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Social acceptance of dairy farming: the ambivalence between the two faces of modernity

By B. K. Boogaard, B. B. Bock, S. J. Oosting, J. S. C. Wiskerke, A. J. van D. Zijpp

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Society's relationship with modern animal farming is an ambivalent one: on the one hand there is rising criticism about modern animal farming; on the other hand people appreciate certain aspects of it, such as increased food safety and low food prices. This ambivalence reflects the two faces of modernity: the negative (exploitation of nature and loss of traditions) and the positive (progress, convenience, and efficiency). This article draws on a national survey carried out in the Netherlands that aimed at gaining a deeper understanding about the acceptance of modern dairy farming in Dutch society. People take two dimensions into account when evaluating different aspects of modern dairy farming: (1) the way living beings are used for production and (2) the way a dairy farm functions as a business. In both these dimensions people appeared to adopt cautious opinions: most people preferred relatively traditional and natural farms and were concerned about the use of nature and treatment of animals in modern production - although this did not imply an outright rejection of modern animal farming. The study also looked for (and sought to explain) differences of opinion between social groups. Besides socio-demographic factors such as age and gender, farming experience and value-orientation (such as socially minded and professional) appeared to be important variables. The values and convictions within modern society can help to explain why some people are greatly concerned about animal welfare while some show less concern. This diversity also helps to explain why general information campaigns are quite ineffective in allaying concerns about modern animal farming.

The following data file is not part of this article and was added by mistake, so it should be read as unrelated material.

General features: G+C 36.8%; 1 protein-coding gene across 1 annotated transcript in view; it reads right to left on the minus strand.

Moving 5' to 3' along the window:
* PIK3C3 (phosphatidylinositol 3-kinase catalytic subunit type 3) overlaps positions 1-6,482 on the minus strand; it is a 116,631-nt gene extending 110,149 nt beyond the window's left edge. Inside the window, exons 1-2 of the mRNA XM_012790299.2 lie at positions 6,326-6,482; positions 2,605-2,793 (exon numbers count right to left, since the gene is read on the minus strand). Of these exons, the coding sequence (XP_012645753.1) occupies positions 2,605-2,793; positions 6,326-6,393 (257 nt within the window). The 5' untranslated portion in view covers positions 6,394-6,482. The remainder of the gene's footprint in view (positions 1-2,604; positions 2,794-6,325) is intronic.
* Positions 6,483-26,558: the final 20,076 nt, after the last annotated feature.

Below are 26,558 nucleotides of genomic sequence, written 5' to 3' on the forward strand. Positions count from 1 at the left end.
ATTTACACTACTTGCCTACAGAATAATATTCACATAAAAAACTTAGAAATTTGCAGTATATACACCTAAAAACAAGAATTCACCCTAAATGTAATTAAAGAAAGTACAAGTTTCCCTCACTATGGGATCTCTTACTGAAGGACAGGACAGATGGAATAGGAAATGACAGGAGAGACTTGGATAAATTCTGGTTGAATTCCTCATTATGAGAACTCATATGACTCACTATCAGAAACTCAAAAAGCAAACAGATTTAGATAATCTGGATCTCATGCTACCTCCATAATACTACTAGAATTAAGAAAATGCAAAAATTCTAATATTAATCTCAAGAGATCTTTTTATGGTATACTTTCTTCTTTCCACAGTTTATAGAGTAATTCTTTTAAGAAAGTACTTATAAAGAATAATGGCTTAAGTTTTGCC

Date 2011
Publication Title Journal of Agricultural & Environmental Ethics
Volume 24
Issue 3
Pages 259-282
ISBN/ISSN 1187-7863
DOI 10.1007/s10806-010-9256-4
Language English
Author Address Rural Sociology Group, Wageningen University, Hollandseweg 1, 6706 KN Wageningen, Netherlands.
Cite this work

Researchers should cite this work as follows:

  1. Animal rights
  2. Animal welfare
  3. Attitudes
  4. Cattle
  5. Dairy animals
  6. Developed countries
  7. Europe
  8. modernization
  9. Netherlands
  10. OECD countries
  11. peer-reviewed
  12. Public opinion
  13. Social psychology and social anthropology
  14. social values
  15. surveys
  1. peer-reviewed